The reporting of environmental, social and governance (ESG) risks could encourage investments that address climate change targets, but a lack of standards raises reliability concerns.
Overview of change
The COVID-19 pandemic has changed the working conditions and business operation of most organisations in 2020. However, evidence suggests that the core priorities of businesses may shift even further in response to Brexit, future trends in consumerism and work preferences.
The pace of change for businesses in 2020 has been accelerated beyond what had previously been predicted. For example, changes to the retail industry that had been forecast to take decades (such as independent retailers selling directly to consumers or increased uptake of supermarket home deliveries) happened within months during the COVID-19 pandemic.1 Some of the key ways it has been suggested that business priorities will change post-COVID include:
- An increased focus on sustainable and local products. This may be driven by consumers expressing a desire for more sustainable businesses.2 However, businesses may also move towards more domestically produced products in response to global supply chain issues that emerged during COVID-19 or as a result of border disruptions.3,4
- A return of production and manufacturing from offshore back to the UK (‘reshoring’) in response to increased shipping and aviation costs.5 While it has been suggested that this may make supply chains more resilient, there is some evidence that supply chain diversification (increasing the number of suppliers within a country or the number of supplier countries) has been the more pronounced outcome.6
- A prioritisation of online retail presence.7 This may also require greater automation to cope with increased demand and could result in increased globalisation as goods can be shipped from anywhere.4,5
- A shift in the provision of services (such as marketing, legal and accountancy services) online, which some stakeholders consider a permanent move.
- An increase in independent retailers selling directly to consumers. This may speed up a decline in department stores or change the practices of online marketplaces.2
A reduction in high street presence and office space. This would also likely result in a greater need to support homeworking but would lead to a reduction in costs for companies that have lower office costs as a result.2,5,8
Challenges and opportunities
There are likely to be disparities globally in how well pre-existing digital infrastructure can cope with many businesses moving online at once. This could affect the economies of nations unable to manage this quick transition. In addition, global supply chains that experienced disruption during the COVID-19 pandemic may be reimagined. This may negatively affect businesses located in more geographically isolated regions. Some nations may use this as an opportunity to promote more sustainable local supply chains, though some businesses may choose to relocate to where supply chains are more fully developed. Immediate impacts form the shock of 2020, such as the substantial debts that many firms have built up,9 may be a significant barrier to productivity and investment following a greater return to normal.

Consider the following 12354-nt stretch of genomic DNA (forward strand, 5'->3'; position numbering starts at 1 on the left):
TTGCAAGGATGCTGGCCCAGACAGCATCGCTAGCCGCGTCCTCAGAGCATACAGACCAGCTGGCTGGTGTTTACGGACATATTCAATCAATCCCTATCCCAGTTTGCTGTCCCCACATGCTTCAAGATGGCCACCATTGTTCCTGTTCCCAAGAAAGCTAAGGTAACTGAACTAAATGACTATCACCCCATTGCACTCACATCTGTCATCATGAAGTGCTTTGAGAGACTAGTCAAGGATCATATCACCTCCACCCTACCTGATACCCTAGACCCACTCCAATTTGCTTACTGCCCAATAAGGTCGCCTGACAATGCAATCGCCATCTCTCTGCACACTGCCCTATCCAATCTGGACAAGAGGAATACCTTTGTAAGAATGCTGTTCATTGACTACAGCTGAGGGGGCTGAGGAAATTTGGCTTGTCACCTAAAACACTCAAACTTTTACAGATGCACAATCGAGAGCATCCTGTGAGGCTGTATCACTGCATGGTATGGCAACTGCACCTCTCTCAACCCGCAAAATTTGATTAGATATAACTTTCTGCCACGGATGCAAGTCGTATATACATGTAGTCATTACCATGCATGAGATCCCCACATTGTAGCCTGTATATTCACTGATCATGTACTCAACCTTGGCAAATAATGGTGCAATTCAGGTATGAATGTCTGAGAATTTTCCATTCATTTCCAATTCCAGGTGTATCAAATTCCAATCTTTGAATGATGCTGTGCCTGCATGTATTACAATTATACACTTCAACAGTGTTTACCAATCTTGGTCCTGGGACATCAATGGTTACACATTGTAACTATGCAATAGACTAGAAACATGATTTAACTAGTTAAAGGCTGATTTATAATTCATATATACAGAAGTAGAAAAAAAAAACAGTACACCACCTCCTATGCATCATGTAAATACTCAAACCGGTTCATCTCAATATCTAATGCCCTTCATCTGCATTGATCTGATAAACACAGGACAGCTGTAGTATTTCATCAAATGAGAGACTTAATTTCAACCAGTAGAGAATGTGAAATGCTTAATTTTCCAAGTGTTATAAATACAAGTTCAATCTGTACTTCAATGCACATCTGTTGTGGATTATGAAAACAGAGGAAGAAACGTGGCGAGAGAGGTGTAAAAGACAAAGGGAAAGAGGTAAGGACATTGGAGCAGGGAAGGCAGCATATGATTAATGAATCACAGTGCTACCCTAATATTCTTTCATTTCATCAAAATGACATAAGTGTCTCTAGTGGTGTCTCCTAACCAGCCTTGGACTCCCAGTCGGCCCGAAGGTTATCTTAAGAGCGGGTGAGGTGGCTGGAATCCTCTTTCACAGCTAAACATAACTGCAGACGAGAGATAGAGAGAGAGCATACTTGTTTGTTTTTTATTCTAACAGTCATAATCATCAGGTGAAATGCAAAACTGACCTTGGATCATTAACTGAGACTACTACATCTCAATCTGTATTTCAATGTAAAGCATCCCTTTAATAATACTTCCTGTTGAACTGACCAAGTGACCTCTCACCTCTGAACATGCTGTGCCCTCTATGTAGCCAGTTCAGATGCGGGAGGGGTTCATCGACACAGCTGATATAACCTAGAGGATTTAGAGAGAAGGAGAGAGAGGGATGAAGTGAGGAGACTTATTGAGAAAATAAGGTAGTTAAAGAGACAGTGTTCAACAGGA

- How long will the effects of the COVID-19 pandemic last for different businesses? Will they pivot back to usual ways of working once the outbreak is under control?
- How will the ongoing changes to business operations affect the economies of different nations?
- How will the impact of COVID-19 interact with the economic changes caused by Brexit?
- Which types of businesses are more susceptible to these impacts?
Key questions for Parliament
- How can UK businesses best be supported in remaining operational and/or competitive, and to ensure UK workers are employed in the long-term?
- How can financial measures, such as business rates and taxes on online sales, be used to change the dynamics of online versus high street stores?
- How should the UK Government consider business debt that has accumulated over 2020?
- How will the UK economy be affected by supply chain restructuring, or by changes in multi-national companies’ investment and divestment activities?
- Which industries and firms are strategically important or vulnerable, and are therefore in need of greater protections?
- How will COVID-19 impact workers, how will this vary across regions, skill levels and age, and how can assistance be provided to firms and workers to mitigate this?
Likelihood and impact
High impact and high likelihood over the next 5 years.
- Evans, P. (2020). The great coronavirus acceleration. The Times.
- Wylie, C. (2020). Six ways Covid-19 is changing business (for the better). The Drum Network.
- PwC (2020) Covid-19: Impacts to business.
- Accenture (2020). Outmaneuver uncertainty: Navigating the human and business impact of Covid-19.
- Gagan, O. (2020). Could reshoring help manufacturers survive COVID? Raconteur.
- Beattie, A. (2020). Coronavirus-induced ‘reshoring’ is not happening. The FT.
- Steel, C (2020). COVID-19 will change business as usual forever. PA Consulting.
- B2B Marketing (2020). 5 changes to your business during the post-Covid-19 era.
- Partington, R. (2021). Debt levels soar for business as UK economy struggles to recover from Covid. The Guardian.
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